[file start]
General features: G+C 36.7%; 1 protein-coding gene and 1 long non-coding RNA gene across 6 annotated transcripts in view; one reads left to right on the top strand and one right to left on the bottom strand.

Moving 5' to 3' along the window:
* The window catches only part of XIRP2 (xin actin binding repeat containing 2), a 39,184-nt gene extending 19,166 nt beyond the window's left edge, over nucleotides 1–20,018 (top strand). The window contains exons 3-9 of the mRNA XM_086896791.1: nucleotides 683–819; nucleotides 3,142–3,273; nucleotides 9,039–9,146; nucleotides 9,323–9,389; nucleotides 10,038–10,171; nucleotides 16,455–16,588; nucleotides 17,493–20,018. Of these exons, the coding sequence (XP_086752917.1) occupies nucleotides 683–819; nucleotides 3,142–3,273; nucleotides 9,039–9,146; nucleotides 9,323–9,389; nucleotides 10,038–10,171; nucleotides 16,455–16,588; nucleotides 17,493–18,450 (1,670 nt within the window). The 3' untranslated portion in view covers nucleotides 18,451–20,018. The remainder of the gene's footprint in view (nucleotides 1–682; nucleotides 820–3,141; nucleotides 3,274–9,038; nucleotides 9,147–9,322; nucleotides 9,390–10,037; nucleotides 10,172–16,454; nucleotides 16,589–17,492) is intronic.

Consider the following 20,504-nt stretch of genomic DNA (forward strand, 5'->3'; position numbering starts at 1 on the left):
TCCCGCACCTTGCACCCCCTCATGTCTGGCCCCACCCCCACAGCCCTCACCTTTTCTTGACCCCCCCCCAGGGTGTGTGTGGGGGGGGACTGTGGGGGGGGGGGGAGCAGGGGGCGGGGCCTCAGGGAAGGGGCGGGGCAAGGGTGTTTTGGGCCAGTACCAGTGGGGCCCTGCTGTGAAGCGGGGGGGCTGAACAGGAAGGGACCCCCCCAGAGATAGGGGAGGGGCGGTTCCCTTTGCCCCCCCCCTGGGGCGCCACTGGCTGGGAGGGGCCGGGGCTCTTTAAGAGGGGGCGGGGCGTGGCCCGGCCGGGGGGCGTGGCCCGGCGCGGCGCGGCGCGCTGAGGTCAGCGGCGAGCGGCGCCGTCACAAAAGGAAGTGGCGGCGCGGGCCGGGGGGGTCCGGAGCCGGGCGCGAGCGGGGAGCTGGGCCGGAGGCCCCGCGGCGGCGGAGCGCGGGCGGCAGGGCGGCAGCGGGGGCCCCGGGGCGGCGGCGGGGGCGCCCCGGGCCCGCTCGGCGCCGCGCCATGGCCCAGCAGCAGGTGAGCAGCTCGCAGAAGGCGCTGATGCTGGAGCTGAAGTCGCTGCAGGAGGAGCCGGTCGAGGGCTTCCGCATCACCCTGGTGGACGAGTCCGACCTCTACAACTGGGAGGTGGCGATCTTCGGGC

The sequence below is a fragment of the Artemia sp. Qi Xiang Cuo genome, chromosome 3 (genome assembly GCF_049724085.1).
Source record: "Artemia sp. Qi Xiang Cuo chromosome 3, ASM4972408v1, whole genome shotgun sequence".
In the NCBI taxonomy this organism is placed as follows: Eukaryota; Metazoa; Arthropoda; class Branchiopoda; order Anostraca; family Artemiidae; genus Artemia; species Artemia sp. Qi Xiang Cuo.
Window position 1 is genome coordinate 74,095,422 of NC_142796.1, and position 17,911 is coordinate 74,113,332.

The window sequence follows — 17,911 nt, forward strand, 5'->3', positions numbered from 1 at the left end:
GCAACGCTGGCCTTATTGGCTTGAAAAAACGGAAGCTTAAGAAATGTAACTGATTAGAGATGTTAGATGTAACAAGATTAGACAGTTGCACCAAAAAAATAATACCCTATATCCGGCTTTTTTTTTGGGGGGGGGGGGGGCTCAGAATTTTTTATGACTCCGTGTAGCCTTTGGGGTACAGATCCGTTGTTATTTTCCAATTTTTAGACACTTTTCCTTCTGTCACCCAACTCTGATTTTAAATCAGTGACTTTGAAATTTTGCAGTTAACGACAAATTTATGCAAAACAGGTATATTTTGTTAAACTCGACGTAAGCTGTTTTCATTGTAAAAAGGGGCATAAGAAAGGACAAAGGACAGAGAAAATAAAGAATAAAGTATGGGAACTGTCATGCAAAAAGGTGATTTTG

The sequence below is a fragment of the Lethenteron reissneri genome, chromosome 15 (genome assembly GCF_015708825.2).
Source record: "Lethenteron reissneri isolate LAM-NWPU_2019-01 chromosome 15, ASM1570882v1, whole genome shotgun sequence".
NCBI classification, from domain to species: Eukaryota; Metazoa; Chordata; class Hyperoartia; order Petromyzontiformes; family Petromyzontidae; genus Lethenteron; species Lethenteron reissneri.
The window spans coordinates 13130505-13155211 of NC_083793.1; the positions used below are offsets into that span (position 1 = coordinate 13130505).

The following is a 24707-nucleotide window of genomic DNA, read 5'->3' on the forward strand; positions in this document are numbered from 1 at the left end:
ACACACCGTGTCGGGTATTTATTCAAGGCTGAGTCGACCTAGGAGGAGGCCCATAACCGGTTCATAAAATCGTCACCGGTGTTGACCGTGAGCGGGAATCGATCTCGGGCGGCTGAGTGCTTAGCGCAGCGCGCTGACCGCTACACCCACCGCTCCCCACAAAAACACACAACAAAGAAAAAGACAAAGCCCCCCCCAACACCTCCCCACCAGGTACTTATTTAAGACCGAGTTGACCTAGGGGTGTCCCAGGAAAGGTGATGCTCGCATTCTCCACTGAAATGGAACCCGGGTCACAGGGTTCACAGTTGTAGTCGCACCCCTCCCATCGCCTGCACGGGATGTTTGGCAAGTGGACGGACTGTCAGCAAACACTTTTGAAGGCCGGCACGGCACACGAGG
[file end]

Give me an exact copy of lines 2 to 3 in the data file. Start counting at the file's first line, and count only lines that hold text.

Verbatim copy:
Moving 5' to 3' along the window:
* The window catches only part of XIRP2 (xin actin binding repeat containing 2), a 39,184-nt gene extending 19,166 nt beyond the window's left edge, over nucleotides 1–20,018 (top strand). The window contains exons 3-9 of the mRNA XM_086896791.1: nucleotides 683–819; nucleotides 3,142–3,273; nucleotides 9,039–9,146; nucleotides 9,323–9,389; nucleotides 10,038–10,171; nucleotides 16,455–16,588; nucleotides 17,493–20,018. Of these exons, the coding sequence (XP_086752917.1) occupies nucleotides 683–819; nucleotides 3,142–3,273; nucleotides 9,039–9,146; nucleotides 9,323–9,389; nucleotides 10,038–10,171; nucleotides 16,455–16,588; nucleotides 17,493–18,450 (1,670 nt within the window). The 3' untranslated portion in view covers nucleotides 18,451–20,018. The remainder of the gene's footprint in view (nucleotides 1–682; nucleotides 820–3,141; nucleotides 3,274–9,038; nucleotides 9,147–9,322; nucleotides 9,390–10,037; nucleotides 10,172–16,454; nucleotides 16,589–17,492) is intronic.